Choosing a fibre from a design perspective can be challenging enough, but the fibre that a fabric is made from also has numerous environmental and social impacts. It can be difficult to work out the best option when selecting a fibre.

Introducing Fibre Focus, our fabric blog that breaks down the various impacts of a fibre from an environmental, social justice and design standpoint. It is important to also consider any potential impacts a fibre might have if it were to become more popular.


Design advantages:
• Has strong affinity with the majority of synthetic and natural dyes. Silk is one of the best fabrics to dye
• Moisture absorbent
• Temperature regulating
• Can be woven or knitted into a wide range of fabrics
• Recyclable
• Very good draping

Design disadvantages:
• Silk is more sensitive to heat than other fibres
• Requires careful laundering because of its fine handle
• Its fine handle can lead to tears
• Un-dyed or pale coloured silks can yellow if exposed to prolonged sunlight
• Silk can be expensive compared to synthetic alternatives

Environmental impacts:
• Silk is a natural, biodegradable and renewable fibre
• Silk is made from the pupa of silk worms, which feed on leaves from trees. Trees absorb and sequester carbon and release oxygen during their photosynthesis processes
• Conventional silk is produced by boiling the silk worms to extract the fibre – this uses water and energy. Peace silk or Ahimsa silk does not harm the silk worms
• Silk is not a local resource for many nations and so it must be imported, thus using fuel and air miles during transportation
• Silk can be rather resource-intensive – some reports suggest that around 35lbs of silk can be yielded from 1 acre of mulberry trees
• Hand-loom silk has zero carbon emissions during its production phase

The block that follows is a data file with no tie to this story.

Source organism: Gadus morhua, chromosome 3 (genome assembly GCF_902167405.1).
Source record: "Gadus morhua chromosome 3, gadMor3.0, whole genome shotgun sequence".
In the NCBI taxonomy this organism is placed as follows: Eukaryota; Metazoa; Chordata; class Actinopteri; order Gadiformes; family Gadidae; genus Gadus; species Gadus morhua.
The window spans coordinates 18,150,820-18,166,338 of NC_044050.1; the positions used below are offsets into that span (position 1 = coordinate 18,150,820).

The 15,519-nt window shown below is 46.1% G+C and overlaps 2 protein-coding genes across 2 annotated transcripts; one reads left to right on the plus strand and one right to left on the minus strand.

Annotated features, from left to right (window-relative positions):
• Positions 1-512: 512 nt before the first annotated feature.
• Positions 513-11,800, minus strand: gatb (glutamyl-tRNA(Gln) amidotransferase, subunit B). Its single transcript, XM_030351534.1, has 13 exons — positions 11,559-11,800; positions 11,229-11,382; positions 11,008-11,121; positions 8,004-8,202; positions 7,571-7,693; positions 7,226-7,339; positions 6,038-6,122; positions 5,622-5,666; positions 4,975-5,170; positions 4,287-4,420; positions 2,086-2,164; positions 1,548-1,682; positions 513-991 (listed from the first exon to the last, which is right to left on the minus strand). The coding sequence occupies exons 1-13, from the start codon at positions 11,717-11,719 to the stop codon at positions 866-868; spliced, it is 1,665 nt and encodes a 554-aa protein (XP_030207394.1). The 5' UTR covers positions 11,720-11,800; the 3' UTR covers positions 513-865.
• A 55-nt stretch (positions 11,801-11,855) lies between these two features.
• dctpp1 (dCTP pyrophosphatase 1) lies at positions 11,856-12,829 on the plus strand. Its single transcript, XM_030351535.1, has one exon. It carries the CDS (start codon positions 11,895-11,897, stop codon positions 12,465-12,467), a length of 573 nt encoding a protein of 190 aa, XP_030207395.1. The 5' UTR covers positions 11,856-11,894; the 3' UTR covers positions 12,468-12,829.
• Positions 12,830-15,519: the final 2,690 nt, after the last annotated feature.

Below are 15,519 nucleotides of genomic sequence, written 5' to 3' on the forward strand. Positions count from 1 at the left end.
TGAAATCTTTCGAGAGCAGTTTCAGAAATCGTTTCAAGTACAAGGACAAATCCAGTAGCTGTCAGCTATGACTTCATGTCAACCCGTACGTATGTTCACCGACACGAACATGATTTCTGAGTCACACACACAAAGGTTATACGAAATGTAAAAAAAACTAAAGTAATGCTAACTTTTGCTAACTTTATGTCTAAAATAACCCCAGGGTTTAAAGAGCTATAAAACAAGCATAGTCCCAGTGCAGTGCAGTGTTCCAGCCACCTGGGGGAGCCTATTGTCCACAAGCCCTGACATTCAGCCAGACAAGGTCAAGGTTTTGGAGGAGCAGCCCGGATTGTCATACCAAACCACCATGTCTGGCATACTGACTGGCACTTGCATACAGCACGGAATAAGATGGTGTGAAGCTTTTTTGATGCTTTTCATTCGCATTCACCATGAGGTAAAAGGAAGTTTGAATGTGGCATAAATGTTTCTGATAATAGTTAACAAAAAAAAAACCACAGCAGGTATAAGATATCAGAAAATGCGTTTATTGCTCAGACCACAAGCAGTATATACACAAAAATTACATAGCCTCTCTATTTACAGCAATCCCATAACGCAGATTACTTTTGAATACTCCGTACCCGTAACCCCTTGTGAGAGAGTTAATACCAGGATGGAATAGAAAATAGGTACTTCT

• Silk is recyclable and so can be repurposed into other fabrics without producing or growing anything new
• Silk’s high absorption rate means that dye effluents are almost always exhausted of residual dye

Social impacts:
• Farming silk worms and producing silk fabric provides jobs, which generate income for households
• In a market saturated by cotton, silk fibres account for just 0.2% of global textile fibres yet they are worth 20x the price of cotton
• Hand processed silk reduces the need for rural to urban migration because it can be processed, spun and woven in any setting and without machinery
• Silk is a labour intensive fabric that goes through many hands
• Silk is a breathable fabric that is comfortable against the wearer’s skin
• Silk must be washed at lower temperatures than other fibres – this saves households money and energy
• Silk has affinity with natural dyes – this avoids residual chemical exposure during wear
• Some animal rights advocates have an aversion to silk because it is produced from silk worms, and sometimes the silk worms die by human hands for silk production

Positive potential impacts:
• Reduction in synthetic polymer production
• Preservation of nonrenewable sources, i.e. oil
• Decreased producer dependence on large chemical companies
• More income for rural families (especially if the silk is hand processed)
• Increased presence of trees, thus decreased levels of CO2
• Preservation of air, water and soil quality
• Decreased energy and water use during the consumer use phase
• Decreased rate of rural-urban migration
• Increased comfort for the wearer
• Preservation of handicraft

Negative potential impact:
• Job loss in other fibre sectors
• Job loss in chemical fertilisers and pesticide sectors
• Increased risk of garments tearing during wear, especially if the silk is very sheer

So there you have it, a simple breakdown of silk’s various impacts that you can keep in mind when buying, sourcing or designing

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